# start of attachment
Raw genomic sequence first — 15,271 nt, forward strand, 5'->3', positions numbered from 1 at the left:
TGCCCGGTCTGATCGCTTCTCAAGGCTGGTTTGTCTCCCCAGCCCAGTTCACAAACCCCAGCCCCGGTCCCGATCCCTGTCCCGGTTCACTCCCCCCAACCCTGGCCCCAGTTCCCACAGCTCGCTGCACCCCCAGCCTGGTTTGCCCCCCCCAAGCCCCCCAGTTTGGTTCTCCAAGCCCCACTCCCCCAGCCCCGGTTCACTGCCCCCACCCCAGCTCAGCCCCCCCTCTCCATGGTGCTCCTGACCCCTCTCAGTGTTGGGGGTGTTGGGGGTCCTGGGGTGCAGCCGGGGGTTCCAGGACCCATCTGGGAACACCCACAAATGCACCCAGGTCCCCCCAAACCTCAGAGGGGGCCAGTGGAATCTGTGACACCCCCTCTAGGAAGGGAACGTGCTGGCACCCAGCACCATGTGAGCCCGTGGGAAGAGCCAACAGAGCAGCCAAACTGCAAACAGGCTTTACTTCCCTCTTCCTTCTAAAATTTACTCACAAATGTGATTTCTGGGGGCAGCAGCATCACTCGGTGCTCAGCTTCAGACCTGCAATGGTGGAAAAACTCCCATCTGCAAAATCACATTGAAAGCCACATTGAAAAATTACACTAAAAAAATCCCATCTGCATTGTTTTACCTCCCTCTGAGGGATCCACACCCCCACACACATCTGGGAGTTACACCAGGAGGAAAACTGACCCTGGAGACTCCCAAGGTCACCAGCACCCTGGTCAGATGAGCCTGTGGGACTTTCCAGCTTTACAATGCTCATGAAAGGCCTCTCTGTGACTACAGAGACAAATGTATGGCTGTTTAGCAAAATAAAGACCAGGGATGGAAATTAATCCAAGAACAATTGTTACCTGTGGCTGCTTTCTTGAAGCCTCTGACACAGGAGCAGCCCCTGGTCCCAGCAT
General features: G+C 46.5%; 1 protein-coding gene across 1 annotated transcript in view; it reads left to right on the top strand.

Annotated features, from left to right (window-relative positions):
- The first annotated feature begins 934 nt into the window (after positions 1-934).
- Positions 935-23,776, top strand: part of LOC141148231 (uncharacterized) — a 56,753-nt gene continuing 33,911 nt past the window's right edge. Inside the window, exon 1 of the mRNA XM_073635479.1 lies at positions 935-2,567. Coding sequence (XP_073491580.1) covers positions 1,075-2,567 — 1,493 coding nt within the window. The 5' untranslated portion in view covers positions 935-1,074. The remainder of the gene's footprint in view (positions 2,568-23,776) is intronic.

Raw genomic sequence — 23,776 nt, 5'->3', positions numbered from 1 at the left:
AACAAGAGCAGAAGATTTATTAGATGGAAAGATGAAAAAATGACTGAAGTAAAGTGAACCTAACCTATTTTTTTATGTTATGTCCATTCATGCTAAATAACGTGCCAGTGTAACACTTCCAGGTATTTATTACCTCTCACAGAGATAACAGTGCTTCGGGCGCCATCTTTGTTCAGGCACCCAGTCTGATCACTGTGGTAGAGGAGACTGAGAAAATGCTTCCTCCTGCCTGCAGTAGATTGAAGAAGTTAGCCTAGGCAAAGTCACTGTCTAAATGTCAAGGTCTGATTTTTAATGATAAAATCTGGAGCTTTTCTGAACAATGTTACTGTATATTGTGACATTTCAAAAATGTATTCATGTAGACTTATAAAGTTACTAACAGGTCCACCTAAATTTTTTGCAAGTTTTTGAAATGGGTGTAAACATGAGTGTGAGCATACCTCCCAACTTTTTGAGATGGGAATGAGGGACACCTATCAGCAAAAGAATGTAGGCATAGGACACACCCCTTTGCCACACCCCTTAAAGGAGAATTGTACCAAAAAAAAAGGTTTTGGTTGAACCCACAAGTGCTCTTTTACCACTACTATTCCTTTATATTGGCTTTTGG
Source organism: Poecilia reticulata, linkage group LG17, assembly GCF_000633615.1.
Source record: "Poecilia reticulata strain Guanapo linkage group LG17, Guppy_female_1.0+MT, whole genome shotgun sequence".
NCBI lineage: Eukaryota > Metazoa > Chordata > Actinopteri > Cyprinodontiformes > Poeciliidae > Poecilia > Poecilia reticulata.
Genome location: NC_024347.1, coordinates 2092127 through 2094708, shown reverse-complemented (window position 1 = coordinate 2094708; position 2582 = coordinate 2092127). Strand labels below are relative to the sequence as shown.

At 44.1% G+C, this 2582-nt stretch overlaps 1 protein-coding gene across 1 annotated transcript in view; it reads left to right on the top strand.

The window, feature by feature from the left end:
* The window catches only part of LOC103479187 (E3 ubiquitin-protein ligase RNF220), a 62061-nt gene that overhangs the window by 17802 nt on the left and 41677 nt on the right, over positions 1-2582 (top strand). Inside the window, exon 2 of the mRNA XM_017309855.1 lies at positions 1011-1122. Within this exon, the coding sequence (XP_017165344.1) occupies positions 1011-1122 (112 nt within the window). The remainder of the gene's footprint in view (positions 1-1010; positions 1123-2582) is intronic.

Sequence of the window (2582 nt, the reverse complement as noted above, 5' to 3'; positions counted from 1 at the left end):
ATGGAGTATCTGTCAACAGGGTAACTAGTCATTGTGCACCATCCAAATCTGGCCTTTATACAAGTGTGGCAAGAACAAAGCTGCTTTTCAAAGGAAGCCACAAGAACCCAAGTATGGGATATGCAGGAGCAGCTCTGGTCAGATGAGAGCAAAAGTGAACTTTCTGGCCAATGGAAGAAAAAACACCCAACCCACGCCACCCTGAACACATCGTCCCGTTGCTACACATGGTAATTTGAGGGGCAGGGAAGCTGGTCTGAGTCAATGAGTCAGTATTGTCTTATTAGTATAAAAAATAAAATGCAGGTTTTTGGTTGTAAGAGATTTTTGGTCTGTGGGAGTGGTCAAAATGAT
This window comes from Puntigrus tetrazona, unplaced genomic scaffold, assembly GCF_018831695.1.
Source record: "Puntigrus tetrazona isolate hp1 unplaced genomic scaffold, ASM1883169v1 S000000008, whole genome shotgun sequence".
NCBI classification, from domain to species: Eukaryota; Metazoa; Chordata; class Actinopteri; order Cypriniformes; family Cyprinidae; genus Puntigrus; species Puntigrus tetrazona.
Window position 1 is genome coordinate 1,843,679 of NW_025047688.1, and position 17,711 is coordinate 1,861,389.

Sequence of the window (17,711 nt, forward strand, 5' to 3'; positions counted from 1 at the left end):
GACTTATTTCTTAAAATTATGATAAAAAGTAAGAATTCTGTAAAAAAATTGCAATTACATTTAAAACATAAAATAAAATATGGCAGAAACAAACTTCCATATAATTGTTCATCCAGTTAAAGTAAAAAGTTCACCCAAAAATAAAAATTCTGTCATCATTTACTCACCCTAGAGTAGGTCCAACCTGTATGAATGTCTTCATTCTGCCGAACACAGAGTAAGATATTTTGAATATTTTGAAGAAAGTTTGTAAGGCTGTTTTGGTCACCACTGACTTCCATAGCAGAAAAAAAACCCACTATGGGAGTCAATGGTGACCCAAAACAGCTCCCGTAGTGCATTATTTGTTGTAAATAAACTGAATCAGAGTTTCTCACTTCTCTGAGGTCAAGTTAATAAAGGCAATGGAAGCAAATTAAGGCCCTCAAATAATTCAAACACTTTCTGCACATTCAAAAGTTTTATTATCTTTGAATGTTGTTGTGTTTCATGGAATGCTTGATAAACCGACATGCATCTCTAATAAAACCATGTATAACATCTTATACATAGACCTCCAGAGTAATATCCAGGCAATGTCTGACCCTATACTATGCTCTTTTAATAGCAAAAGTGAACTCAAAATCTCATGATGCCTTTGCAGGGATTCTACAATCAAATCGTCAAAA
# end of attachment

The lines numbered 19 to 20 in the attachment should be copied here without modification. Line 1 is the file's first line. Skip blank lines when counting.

Source record: "Puntigrus tetrazona isolate hp1 unplaced genomic scaffold, ASM1883169v1 S000000008, whole genome shotgun sequence".
NCBI classification, from domain to species: Eukaryota; Metazoa; Chordata; class Actinopteri; order Cypriniformes; family Cyprinidae; genus Puntigrus; species Puntigrus tetrazona.